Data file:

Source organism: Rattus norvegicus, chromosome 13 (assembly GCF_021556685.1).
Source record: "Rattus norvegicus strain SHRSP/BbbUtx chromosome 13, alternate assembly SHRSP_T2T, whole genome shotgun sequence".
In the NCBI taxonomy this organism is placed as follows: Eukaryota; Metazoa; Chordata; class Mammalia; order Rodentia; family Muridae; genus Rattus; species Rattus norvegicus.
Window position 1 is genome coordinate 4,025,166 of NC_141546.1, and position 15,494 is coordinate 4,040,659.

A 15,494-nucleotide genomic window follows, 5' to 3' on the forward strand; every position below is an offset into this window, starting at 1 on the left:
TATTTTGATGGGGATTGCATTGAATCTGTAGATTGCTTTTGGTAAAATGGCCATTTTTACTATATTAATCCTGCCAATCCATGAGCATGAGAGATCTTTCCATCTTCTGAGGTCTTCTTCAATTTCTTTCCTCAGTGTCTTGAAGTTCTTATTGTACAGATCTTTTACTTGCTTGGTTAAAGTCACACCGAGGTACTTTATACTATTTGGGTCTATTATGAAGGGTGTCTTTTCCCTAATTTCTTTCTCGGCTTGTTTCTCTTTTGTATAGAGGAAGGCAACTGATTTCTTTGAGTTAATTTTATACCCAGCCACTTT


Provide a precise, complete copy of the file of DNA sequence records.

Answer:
Source organism: Rattus norvegicus, chromosome 13 (assembly GCF_021556685.1).
Source record: "Rattus norvegicus strain SHRSP/BbbUtx chromosome 13, alternate assembly SHRSP_T2T, whole genome shotgun sequence".
In the NCBI taxonomy this organism is placed as follows: Eukaryota; Metazoa; Chordata; class Mammalia; order Rodentia; family Muridae; genus Rattus; species Rattus norvegicus.
Window position 1 is genome coordinate 4,025,166 of NC_141546.1, and position 15,494 is coordinate 4,040,659.

A 15,494-nucleotide genomic window follows, 5' to 3' on the forward strand; every position below is an offset into this window, starting at 1 on the left:
TATTTTGATGGGGATTGCATTGAATCTGTAGATTGCTTTTGGTAAAATGGCCATTTTTACTATATTAATCCTGCCAATCCATGAGCATGAGAGATCTTTCCATCTTCTGAGGTCTTCTTCAATTTCTTTCCTCAGTGTCTTGAAGTTCTTATTGTACAGATCTTTTACTTGCTTGGTTAAAGTCACACCGAGGTACTTTATACTATTTGGGTCTATTATGAAGGGTGTCTTTTCCCTAATTTCTTTCTCGGCTTGTTTCTCTTTTGTATAGAGGAAGGCAACTGATTTCTTTGAGTTAATTTTATACCCAGCCACTTT